[edit] Geography

Huron is located at 41°23′59″N 82°33′54″W? / ?41.39972°N 82.565°W? / 41.39972; -82.565 (41.399669, -82.564974)[3].

According to the United States Census Bureau, the city has a total area of 7.7 square miles (20.0 km²), of which, 4.9 square miles (12.7 km²) of it is land and 2.8 square miles (7.4 km²) of it (36.87%) is water.

[edit] Demographics

As of the census[2] of 2000, there were 7,958 people, 3,315 households, and 2,260 families residing in the city. The population density was 1,628.6 people per square mile (628.3/km²). There were 3,832 housing units at an average density of 784.2 per square mile (302.6/km²). The racial makeup of the city was 97.37% White, 0.70% African American, 0.18% Native American, 0.53% Asian, 0.40% from other races, and 0.82% from two or more races. Hispanic or Latino of any race were 1.63% of the population.

There were 3,315 households out of which 30.9% had children under the age of 18 living with them, 55.6% were married couples living together, 9.7% had a female householder with no husband present, and 31.8% were non-families. 27.6% of all households were made up of individuals and 10.4% had someone living alone who was 65 years of age or older. The average household size was 2.37 and the average family size was 2.92.

In the city the population was spread out with 25.0% under the age of 18, 6.1% from 18 to 24, 28.2% from 25 to 44, 25.5% from 45 to 64, and 15.2% who were 65 years of age or older. The median age was 39 years. For every 100 females there were 91.9 males. For every 100 females age 18 and over, there were 88.9 males.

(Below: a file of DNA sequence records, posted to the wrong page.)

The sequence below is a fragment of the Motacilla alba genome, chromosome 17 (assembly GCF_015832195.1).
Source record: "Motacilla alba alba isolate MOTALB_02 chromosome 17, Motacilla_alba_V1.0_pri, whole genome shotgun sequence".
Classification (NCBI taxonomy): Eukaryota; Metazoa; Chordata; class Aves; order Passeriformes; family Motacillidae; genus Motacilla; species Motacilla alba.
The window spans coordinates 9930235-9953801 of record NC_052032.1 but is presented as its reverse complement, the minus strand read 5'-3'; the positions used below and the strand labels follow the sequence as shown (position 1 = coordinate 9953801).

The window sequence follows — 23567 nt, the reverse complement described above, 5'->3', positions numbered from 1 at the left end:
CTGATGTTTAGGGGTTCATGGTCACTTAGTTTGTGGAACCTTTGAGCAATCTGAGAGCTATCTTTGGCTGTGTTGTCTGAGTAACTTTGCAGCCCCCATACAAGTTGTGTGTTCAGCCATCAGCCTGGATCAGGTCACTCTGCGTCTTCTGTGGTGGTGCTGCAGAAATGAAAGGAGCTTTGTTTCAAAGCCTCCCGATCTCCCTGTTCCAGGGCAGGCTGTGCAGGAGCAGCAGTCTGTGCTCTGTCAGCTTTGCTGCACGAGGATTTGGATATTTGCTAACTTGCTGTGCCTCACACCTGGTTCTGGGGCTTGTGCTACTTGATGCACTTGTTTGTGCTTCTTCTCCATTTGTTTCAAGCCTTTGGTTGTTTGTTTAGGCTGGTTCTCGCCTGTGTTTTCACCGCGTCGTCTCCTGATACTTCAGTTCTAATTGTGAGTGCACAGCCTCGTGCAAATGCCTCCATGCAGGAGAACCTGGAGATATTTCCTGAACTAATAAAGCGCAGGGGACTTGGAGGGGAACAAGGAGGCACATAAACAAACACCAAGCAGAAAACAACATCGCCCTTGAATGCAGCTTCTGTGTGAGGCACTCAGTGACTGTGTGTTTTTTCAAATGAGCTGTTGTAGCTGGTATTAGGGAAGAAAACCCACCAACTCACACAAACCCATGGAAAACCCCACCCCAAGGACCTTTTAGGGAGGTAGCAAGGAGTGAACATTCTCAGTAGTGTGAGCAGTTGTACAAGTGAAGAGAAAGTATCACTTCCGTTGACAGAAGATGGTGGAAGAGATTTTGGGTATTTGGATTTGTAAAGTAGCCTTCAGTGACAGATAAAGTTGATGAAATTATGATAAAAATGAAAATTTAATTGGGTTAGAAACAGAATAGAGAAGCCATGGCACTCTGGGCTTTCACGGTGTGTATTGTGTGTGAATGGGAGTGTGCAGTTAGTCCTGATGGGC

The median income for a household in the city was $52,289, and the median income for a family was $68,625. Males had a median income of $50,105 versus $27,637 for females. The per capita income for the city was $24,942. About 2.7% of families and 3.6% of the population were below the poverty line, including 4.0% of those under age 18 and 5.6% of those age 65 or over.

[edit] Sports

Huron City Schools sports teams are known as the Tigers. The Tigers have recorded numerous athletic successes for both boys and girls. The Tigers won the 2004-2005 Boys Sandusky Bay Conference (SBC) All Sports Award with conference championships in

  • Basketball
  • Track and Field
  • Soccer
  • Football
  • Tennis

The Lady Tigers have recorded success in volleyball under coach Don Wood, with ten consecutive SBC championships, including Division III State titles in 1999, 2002 and 2009 and State runner-up in 2001.

Huron High School has also had success with their school band. The Huron Tiger Marching/Concert Band under Director Adam Ladd has gone to state for concert band three years straight and received ratings of superior two of those three years.